if the "updated by" metadata for 3550 will be preserved
or mucked up or what. (Others may know all this, but
I don't:-)

- 4.2, 2nd bullet: just a query - is there any need to
consider base64url encoding here? If so it'd be good to
mention since its often a bit of a mess if discovered
later. (I've no idea if these names might be sent in
URLs or web forms.)

- CNAME is a DNS term of art, and the DNS term is
perhaps the more widely known. I think it'd be good to
distinguish those if that's not already done elsewhere.

- For privacy reasons, changing CNAMEs is a fine plan.
However, an equally fine plan might be to chose a CNAME
from a small set so that transport problems are unlikely
but the identifying precision of the value is minimial.
Was this option considered? (To make it concerete just
to help answer the question, say if N unique values were
enough to ensure the probability of a transport problem
could be ignored then why not just pick a random number
between 1 and N, for the smallest acceptable N?)

Barry Leiba No Objection

(Ted Lemon) (was Discuss) No Objection

Comment (2013-06-27 for -04)
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The discussion of third-party monitoring in 4.1 is uncomfortable. It seems to be encouraging application developers to add hooks to make third-party monitoring easier, which would be great if we thought that this was only going to be used for performance measurement. But of course it can also be used for tracking endpoints through a firewall, or in the presence of temporary IP addresses.

It's hard to see how this text adds value. What was the working group's motivation for including this text?

In 4.2, regarding short-term persistent RTCP names, the document says "In either case, the procedure is performed once per initialization of the software," which contradicts the point made in 4.1 about the purpose of these short-term persistent identifiers and the advice that they are not needed for unrelated streams. It seems to me that you could make this better by saying "at least once" to allow for the possibility that they would cycle more frequently.

The following was a DISCUSS.   Based on Dan Wing's agreement to remove the recommendation to use MAC addresses (see email), I am clearing the DISCUSS.   The above comments have not, as far as I know, been addressed, but were not intended to be blocking.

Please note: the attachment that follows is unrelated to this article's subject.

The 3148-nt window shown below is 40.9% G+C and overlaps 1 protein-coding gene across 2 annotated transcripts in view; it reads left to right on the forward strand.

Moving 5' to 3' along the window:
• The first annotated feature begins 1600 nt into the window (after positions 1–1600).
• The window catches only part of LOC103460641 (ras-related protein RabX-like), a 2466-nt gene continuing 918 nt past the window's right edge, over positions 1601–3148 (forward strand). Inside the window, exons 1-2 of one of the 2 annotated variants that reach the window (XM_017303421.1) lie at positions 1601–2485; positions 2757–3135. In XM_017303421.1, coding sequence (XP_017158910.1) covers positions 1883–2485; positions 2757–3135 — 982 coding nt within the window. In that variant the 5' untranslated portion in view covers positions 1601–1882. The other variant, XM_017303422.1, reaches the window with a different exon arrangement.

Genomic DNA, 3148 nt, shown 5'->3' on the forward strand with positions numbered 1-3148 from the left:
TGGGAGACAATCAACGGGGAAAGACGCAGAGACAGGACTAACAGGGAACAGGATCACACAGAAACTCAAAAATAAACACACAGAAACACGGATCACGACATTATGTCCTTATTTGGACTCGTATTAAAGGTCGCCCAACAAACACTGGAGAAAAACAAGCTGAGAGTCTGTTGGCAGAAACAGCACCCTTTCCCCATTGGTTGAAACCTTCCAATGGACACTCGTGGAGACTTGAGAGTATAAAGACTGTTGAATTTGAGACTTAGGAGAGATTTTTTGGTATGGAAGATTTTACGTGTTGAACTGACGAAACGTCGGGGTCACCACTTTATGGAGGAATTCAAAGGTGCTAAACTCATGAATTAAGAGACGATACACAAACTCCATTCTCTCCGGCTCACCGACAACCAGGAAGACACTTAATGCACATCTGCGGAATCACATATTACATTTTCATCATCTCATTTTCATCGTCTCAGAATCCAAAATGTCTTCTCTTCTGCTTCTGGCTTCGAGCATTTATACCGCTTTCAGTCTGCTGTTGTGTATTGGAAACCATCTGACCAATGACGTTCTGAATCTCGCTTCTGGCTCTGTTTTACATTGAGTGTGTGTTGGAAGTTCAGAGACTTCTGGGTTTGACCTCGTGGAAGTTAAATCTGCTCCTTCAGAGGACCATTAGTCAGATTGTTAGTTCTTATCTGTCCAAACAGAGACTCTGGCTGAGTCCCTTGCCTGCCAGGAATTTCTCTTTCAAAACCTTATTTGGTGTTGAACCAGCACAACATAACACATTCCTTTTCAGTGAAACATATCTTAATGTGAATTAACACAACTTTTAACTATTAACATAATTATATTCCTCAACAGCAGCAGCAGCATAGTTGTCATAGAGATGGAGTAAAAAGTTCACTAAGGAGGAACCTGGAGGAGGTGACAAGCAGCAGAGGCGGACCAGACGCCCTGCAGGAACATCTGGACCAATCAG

Using the MAC address of the device for short-term persistent identifiers seems like a privacy problem.

6.2 speaks to this point, but the proposed mitigation assumes that the problem is that an eavesdropper would gain information about the identity of the endpoint using the persistent identifier. In fact, the more likely problem is that the other endpoint would gain that information.

I am not the IESG expert on privacy, so I may be making more out of this than is warranted, but I'd really like to see some additional review of the privacy implications of this before it goes out. I assume such review has not occurred because I see no mention of this issue in the security considerations section. Please let me know if I am mistaken.

You could clear this DISCUSS either by not using the MAC address, by explaining the working group's rationale for why this isn't a problem in a way that is convincing, or by getting someone with more expertise on the subject than I to review it and explain why it isn't an issue, or by implementing whatever mitigation they suggest. To be honest, given the set of names I see as authors of this document, I assume I am missing something, so please don't hesitate to point out what that is.

(Pete Resnick) No Objection

(Martin Stiemerling) No Objection

(Sean Turner) No Objection